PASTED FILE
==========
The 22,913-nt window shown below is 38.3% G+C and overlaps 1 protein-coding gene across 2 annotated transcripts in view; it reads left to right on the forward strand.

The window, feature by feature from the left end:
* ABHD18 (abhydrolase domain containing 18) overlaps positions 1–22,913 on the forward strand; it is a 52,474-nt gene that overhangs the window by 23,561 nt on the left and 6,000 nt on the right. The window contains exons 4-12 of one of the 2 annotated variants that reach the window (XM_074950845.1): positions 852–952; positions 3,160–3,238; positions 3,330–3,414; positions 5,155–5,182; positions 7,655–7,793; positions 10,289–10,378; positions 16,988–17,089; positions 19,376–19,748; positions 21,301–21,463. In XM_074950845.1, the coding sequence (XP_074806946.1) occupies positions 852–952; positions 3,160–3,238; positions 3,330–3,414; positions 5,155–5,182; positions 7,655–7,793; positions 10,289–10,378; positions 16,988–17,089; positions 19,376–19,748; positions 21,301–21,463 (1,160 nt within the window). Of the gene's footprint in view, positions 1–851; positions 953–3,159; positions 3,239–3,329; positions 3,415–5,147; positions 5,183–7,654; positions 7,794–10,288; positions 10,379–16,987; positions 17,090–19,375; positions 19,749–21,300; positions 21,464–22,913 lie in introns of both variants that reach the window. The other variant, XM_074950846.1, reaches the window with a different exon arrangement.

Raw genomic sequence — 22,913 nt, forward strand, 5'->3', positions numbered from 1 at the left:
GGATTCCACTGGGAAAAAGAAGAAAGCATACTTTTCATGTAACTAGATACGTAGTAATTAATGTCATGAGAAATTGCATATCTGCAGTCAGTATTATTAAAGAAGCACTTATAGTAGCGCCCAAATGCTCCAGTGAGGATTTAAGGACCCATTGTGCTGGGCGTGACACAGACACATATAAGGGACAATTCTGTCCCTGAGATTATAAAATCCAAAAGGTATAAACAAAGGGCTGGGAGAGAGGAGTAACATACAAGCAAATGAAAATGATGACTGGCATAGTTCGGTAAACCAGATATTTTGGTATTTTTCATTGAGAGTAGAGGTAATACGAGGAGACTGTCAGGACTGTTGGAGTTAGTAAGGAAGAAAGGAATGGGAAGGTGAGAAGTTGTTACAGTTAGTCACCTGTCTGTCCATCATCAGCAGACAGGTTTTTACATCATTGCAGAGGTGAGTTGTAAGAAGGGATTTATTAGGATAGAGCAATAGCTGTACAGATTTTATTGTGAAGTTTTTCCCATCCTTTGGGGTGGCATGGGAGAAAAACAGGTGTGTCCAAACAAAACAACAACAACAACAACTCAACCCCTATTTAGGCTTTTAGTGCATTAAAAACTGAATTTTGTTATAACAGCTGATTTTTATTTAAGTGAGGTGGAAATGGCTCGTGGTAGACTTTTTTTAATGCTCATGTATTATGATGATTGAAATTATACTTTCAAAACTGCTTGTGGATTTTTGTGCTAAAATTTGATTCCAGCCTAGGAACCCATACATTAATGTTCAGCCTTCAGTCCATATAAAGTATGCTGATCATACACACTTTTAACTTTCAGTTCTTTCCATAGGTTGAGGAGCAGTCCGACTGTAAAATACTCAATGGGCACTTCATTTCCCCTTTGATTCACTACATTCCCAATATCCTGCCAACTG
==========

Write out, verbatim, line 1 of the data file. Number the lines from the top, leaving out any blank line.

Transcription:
The 22,913-nt window shown below is 38.3% G+C and overlaps 1 protein-coding gene across 2 annotated transcripts in view; it reads left to right on the forward strand.